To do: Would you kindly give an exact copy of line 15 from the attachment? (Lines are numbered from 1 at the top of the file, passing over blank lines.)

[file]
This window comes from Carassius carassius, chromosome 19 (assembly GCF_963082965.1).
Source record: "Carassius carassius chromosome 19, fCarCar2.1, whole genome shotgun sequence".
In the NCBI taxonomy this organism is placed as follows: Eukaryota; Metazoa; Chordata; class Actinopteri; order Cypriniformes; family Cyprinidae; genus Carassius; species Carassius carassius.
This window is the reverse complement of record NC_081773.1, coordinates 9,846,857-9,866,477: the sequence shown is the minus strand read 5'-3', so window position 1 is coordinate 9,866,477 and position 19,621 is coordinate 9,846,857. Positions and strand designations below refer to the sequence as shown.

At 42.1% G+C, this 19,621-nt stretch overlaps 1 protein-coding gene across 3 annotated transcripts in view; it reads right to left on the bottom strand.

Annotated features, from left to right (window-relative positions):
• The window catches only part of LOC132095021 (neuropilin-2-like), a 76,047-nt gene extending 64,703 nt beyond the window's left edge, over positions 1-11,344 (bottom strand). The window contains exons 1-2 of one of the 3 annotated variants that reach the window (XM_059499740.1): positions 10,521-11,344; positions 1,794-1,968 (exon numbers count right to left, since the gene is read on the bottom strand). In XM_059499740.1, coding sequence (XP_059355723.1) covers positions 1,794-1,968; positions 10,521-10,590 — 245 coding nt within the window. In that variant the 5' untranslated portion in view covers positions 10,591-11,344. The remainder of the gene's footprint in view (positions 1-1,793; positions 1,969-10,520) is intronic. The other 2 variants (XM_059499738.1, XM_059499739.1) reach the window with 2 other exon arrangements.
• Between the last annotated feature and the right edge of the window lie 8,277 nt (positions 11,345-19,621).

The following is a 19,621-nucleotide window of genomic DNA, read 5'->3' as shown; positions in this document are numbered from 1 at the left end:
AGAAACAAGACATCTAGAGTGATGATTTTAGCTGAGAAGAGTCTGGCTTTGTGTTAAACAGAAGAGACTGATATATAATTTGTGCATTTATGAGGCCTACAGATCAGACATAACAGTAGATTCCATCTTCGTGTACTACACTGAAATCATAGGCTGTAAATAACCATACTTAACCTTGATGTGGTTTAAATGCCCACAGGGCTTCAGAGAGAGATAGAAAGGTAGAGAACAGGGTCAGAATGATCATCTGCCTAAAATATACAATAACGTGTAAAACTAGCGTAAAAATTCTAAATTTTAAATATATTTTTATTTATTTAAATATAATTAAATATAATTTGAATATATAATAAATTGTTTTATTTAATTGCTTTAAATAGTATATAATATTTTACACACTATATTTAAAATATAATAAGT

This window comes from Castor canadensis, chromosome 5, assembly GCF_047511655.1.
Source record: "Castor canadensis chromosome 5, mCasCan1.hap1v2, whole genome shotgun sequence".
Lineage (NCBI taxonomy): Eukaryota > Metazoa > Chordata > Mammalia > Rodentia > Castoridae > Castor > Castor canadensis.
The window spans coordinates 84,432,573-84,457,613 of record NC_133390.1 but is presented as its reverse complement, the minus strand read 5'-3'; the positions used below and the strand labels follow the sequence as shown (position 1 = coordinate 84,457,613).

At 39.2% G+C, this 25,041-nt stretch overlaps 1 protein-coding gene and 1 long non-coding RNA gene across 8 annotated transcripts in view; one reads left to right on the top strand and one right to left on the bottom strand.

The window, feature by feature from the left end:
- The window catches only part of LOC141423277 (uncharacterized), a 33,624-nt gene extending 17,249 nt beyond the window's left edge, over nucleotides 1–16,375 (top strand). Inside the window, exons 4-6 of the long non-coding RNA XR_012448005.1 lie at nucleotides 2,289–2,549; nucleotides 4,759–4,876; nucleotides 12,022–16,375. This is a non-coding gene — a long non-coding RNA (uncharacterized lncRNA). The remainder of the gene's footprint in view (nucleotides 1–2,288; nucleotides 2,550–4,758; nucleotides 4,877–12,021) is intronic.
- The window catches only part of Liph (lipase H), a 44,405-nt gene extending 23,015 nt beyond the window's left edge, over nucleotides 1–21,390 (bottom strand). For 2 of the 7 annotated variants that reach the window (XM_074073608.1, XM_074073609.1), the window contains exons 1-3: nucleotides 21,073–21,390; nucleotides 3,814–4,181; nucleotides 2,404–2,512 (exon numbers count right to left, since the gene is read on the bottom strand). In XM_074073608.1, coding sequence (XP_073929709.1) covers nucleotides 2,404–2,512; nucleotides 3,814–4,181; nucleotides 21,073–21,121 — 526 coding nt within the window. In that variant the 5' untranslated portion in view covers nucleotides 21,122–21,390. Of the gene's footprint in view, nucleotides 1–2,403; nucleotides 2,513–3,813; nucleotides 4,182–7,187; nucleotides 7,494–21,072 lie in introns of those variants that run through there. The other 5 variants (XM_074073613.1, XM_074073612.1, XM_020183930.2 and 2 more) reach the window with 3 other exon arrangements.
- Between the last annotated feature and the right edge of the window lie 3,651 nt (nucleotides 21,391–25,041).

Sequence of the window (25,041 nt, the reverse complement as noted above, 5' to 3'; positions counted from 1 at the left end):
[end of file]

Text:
At 39.2% G+C, this 25,041-nt stretch overlaps 1 protein-coding gene and 1 long non-coding RNA gene across 8 annotated transcripts in view; one reads left to right on the top strand and one right to left on the bottom strand.